• Those who lose the scholarship but remain in a state school, or complete a residency in-state, will have that time count toward paying off their award.
  • Members of the military get a reprieve: They will be counted as living and working in-state, regardless of where the person is stationed or deployed.
  • In cases of “extreme hardship,” students can apply for a waiver of the residency and work requirements. The regulations cite “disability” and “labor market conditions” as some examples of a hardship. A state spokeswoman said other situations that “may require that a student work to help meet the financial needs of their family” would qualify as a hardship, such as a death or the loss of a job by a parent.
  • Students who leave the state for graduate school or a residency can defer repaying their award. They would have to return to New York afterwards to avoid having the scholarship convert to a loan.

Some of law’s other requirements were also softened. The law requires students to enroll full-time and take average of 30 credits a year — even though many SUNY and CUNY students do not graduate on time. The new regulations would allow students to apply credits earned in high school toward the 30-credit completion requirement, and stipulates that students who are disabled do not have to enroll full-time to qualify.

language proficiency

Educators working on creating more bilingual students worry new state requirements aren’t high enough

A second grade class at Bryant Webster K-8 school in Denver (Joe Amon, The Denver Post).

Colorado educators who led the way in developing high school diploma endorsements recognizing bilingual students worry that new legislation establishing statewide standards for such “seals of biliteracy” sets the bar too low.

Two years ago, Denver Public Schools, Eagle County Schools and the Adams County School District 14 started offering the seal of biliteracy to their students. The three districts worked together to find a common way to assess whether students are fluent in English and another language, and recognize that on high school diplomas. Advocates say the seal is supposed to indicate to colleges and employers that students are truly bilingual.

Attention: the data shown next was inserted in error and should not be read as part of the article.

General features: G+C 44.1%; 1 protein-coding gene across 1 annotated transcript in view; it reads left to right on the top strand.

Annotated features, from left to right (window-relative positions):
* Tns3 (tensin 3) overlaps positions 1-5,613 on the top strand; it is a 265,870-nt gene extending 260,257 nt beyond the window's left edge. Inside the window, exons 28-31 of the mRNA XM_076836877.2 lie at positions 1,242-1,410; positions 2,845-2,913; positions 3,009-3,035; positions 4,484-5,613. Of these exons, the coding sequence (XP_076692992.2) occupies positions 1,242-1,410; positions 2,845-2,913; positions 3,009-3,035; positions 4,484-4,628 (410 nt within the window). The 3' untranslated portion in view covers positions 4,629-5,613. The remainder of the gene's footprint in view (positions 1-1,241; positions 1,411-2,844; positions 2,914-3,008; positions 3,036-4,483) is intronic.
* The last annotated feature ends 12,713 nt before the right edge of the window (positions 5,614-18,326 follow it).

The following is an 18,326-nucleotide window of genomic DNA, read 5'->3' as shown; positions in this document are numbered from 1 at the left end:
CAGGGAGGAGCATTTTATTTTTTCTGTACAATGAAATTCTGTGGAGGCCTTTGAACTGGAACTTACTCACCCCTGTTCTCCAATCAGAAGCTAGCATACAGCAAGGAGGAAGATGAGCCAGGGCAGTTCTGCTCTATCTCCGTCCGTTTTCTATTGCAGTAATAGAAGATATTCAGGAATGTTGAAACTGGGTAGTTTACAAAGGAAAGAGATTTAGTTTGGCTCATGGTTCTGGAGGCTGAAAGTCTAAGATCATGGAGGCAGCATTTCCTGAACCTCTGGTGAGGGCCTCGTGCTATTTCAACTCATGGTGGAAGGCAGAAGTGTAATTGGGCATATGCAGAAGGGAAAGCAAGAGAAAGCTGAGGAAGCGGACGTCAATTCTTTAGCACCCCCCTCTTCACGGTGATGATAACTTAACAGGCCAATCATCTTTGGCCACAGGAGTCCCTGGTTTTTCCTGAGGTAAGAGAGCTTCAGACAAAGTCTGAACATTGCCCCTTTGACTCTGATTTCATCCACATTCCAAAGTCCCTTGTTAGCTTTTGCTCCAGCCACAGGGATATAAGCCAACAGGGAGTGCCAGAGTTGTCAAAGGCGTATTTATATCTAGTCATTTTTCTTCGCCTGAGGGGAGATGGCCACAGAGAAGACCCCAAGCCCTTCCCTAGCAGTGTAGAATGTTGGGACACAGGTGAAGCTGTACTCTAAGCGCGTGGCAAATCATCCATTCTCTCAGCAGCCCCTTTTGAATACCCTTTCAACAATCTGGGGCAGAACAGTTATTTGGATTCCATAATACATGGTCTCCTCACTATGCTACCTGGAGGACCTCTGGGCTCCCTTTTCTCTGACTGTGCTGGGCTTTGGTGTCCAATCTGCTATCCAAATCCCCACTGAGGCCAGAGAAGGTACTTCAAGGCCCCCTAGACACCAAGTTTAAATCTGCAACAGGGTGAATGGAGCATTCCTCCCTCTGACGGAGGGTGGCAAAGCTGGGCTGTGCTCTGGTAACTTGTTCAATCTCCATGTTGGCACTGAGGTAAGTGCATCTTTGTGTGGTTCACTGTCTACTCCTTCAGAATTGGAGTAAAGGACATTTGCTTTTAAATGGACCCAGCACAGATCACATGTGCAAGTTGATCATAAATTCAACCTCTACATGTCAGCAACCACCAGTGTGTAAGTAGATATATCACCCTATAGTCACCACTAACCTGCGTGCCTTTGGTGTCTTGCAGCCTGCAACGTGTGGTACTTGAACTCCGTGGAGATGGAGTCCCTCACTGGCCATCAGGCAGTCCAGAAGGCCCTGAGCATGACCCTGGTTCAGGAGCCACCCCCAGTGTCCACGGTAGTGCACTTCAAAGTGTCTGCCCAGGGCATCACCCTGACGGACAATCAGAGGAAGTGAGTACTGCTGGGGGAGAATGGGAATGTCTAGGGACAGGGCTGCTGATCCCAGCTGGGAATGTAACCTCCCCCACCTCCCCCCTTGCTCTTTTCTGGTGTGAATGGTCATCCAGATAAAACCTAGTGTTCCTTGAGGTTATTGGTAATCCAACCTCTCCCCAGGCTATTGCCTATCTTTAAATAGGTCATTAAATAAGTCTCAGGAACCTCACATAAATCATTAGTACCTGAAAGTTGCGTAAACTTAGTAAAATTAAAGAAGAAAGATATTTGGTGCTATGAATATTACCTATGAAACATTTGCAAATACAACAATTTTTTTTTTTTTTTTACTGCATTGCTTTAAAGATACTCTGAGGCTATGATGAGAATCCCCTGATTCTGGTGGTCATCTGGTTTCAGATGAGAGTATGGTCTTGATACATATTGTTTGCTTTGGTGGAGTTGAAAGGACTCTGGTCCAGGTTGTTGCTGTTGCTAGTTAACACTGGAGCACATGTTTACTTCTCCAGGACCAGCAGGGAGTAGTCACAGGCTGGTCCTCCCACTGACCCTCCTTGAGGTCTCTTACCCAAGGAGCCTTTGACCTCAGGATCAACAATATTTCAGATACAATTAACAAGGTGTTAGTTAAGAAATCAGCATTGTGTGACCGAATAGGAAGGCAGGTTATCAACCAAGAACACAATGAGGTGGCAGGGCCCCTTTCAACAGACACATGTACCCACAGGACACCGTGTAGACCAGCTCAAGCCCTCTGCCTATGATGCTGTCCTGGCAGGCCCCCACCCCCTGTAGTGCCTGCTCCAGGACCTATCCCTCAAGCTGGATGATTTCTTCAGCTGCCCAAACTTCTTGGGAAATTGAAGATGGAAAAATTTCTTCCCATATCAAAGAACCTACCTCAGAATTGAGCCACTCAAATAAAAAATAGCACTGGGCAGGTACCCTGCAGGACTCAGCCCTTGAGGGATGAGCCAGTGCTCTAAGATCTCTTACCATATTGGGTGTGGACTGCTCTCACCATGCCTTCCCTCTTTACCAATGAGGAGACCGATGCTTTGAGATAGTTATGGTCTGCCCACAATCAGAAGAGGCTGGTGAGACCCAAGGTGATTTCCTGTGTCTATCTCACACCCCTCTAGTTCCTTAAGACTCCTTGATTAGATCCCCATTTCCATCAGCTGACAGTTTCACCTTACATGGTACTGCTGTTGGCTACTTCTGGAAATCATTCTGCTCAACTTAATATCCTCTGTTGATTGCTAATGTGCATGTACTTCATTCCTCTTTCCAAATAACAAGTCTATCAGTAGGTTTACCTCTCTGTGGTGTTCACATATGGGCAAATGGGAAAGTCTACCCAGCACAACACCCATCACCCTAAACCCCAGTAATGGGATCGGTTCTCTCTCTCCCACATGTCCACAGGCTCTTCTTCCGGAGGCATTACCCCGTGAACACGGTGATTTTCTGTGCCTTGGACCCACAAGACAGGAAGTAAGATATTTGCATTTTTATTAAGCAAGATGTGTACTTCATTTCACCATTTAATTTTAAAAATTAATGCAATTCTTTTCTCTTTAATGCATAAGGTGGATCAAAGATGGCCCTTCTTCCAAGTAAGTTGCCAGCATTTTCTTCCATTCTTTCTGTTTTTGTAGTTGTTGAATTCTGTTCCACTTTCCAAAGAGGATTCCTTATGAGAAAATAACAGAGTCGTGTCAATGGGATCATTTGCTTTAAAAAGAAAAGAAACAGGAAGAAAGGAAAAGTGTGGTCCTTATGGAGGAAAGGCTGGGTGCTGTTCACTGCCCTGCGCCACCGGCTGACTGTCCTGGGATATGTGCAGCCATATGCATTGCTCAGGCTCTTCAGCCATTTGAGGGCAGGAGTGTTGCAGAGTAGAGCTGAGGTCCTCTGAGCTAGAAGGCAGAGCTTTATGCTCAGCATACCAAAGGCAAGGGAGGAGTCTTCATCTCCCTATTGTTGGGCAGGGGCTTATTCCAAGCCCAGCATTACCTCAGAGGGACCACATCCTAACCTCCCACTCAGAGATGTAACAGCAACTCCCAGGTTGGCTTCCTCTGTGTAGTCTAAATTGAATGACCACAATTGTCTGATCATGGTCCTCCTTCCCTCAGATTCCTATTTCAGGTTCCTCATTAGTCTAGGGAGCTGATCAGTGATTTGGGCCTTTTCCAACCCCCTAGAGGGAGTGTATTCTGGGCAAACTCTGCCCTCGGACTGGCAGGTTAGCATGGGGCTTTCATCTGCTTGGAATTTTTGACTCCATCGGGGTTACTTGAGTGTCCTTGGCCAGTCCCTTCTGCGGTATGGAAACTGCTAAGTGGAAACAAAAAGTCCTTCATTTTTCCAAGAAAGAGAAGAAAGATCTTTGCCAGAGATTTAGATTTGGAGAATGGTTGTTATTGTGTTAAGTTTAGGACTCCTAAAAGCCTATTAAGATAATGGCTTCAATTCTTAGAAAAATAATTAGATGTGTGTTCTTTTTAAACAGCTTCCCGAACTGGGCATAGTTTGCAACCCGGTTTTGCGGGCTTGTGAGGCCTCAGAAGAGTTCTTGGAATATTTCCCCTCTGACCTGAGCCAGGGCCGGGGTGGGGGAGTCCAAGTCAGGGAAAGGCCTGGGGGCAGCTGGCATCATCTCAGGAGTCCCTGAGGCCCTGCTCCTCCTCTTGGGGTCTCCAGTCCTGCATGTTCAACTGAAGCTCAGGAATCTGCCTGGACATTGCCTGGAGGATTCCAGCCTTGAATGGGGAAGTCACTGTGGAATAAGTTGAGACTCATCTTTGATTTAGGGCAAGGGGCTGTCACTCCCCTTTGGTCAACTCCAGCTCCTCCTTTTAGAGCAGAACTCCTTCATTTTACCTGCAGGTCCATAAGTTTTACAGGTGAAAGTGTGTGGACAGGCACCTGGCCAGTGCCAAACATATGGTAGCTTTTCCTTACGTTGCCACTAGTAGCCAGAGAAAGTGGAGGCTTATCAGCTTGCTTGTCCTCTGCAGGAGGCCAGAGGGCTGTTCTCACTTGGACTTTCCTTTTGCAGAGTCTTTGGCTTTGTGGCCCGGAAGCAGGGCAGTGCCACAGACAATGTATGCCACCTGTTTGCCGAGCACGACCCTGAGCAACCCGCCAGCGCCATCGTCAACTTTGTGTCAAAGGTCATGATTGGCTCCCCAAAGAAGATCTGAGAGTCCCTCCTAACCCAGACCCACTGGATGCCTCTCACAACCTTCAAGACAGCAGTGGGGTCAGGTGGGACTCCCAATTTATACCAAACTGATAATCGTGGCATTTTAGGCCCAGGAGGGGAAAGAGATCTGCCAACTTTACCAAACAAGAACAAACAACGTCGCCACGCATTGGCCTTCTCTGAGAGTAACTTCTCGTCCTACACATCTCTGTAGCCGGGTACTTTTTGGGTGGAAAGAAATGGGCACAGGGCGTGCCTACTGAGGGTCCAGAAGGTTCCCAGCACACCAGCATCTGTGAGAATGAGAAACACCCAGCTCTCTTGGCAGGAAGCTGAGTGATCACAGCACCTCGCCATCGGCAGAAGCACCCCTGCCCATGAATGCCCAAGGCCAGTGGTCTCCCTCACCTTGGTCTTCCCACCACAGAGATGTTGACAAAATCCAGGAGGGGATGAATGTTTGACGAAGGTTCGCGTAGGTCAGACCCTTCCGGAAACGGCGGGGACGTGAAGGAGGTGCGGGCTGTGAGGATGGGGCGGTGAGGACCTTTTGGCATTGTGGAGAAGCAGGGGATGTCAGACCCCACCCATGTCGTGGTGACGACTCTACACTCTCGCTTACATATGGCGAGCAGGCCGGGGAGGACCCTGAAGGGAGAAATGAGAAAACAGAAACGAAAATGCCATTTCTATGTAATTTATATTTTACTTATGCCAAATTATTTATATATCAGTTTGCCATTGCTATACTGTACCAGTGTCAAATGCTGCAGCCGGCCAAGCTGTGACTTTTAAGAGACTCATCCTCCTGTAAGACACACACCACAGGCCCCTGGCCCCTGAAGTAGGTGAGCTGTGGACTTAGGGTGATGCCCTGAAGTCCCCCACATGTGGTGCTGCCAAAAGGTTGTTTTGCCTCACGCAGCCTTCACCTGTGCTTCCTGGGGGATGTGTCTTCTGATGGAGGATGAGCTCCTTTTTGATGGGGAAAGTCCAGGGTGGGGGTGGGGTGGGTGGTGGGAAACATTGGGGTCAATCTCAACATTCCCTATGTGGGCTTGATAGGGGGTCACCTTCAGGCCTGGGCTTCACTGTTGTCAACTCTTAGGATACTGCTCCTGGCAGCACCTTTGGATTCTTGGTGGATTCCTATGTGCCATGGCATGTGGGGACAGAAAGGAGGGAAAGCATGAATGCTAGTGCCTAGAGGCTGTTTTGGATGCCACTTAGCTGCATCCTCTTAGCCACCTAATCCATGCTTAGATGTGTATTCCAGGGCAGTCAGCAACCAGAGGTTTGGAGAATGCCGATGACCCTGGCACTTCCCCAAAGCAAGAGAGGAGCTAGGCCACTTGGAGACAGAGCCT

A bill passed by state legislators this year that will go into effect in August sets a path for districts that want to follow that lead by outlining the minimum that students must do to prove they are fluent in English and in another language.

According to the new law, students must meet a 3.0 grade point average in their English classes and also earn a proficient score on the 11th grade state test, or on Advanced Placement or IB tests. For showing proficiency in the second language, students can either earn proficient scores on nationally recognized tests — or meet a 3.0 grade point average after four years of language classes.

Although educators say the law sends a message of support for bilingual education, that last criteria is one part of what has some concerned.

“It allows for proficiency in a world language to be established solely by completing four years of high school language classes,” said Jorge Garcia, executive director of the Colorado Association for Bilingual Education. “Language classes in one school district may have a different degree of rigor than they do in another.”

The second language criteria should be comparable to the English criteria, several educators said. In the requirements set by Denver, Eagle County and Adams 14, students must at a minimum demonstrate language proficiency through a test score, or in some cases with a portfolio review and interview if a test is not available.